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Looking for tips/suggestions using a vertical offset

Chris_Ski

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Joined Jun 30, 2021
being polish, I like to make kielbasa. Unfortunately, I've never tried to smoke it because I dont own a smoker that can cook low enough. I recently purchased a vertical offset and it has hooks so I can hang meat. I want to try and smoke kielbasa, but I'm not sure how to run my smoker any lower than 200f (and even 200-224 is a struggle).
So, do any of you use a vertical offset to smoke sausage? I need to keep it somewhere around 150 (ideally 135-145).

My initial thoughts are to start my firebox and just let it all burn down to coal until i have a coal bed and ash. Then prepare on the side a chimney of coals and let them burn down, dump and spread them in the box and try to get my temps. Im pretty sure i'll need some sort of heat shield inside the smoker and maybe place it all the way across from where the fire box is to the opposite wall nearly closing off the bottom quarter and leaving some gaps for air to reach the top.
Any thoughts/tips feedback of any sort would be great. If you're curious what smoker I have, its a cheapo dyna-glo wide body vertical offset.
 

SmokinEdge

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Ever thought of using a propane burner with a needle valve in line to control flame/temp and then use a pellet tray for smoke?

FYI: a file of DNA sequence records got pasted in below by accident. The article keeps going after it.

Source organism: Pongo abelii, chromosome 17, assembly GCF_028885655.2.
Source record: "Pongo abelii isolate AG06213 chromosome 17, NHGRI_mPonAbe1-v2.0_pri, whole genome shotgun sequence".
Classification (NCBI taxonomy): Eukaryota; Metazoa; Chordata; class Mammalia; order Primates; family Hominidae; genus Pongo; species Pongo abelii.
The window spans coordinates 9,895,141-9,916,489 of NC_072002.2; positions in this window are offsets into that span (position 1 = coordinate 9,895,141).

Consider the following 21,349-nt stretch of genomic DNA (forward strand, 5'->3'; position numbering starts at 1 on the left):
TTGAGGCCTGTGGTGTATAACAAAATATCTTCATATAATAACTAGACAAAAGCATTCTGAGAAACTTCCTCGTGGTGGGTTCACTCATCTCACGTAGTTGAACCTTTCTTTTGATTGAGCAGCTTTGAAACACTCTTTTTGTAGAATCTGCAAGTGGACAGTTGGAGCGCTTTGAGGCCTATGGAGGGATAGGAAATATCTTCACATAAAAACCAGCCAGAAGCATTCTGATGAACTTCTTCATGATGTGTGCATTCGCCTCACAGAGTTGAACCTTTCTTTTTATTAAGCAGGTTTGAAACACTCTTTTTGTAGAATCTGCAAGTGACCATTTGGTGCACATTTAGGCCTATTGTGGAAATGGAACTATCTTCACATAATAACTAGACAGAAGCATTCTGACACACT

thirdeye

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A couple of more decisions just as important as rigging up your smoker will be:

1. Adding cure to your sausage formulation.

2. What shape of sausage.

Cure #1 will help with color, texture and give you a layer of safety since you may exceed the 4-hour, in the 40° - 140° range. I like hanging rings.
 

Chris_Ski

Newbie
9
3
Joined Jun 30, 2021
Ever thought of using a propane burner with a needle valve in line to control flame/temp and then use a pellet tray for smoke?
I have seen some modified offsets like this. This is a pretty good suggestion, would definitely let me control the heat. Thanks!
 

Chris_Ski

Newbie
9
3
Joined Jun 30, 2021
A couple of more decisions just as important as rigging up your smoker will be:

1. Adding cure to your sausage formulation.

2. What shape of sausage.

Cure #1 will help with color, texture and give you a layer of safety since you may exceed the 4-hour, in the 40° - 140° range. I like hanging rings.
right, i typically dont use cure but i have several recipes for making smoked kielbasa specifically which call for prague powder #1
 

SmokinEdge

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If smoking low and working up to IT of 145-150* cure #1 is absolutely essential. Otherwise make fresh sausage and grill it to final IT. Don’t skip the cure when smoking.
I run a wooden 3x3x7 smokehouse and use a propane burner with a cast iron skillet on top as a heat deflection and put wood chunks in the pan that smoke. Makes some beautiful sausage, ham and bacon.
 

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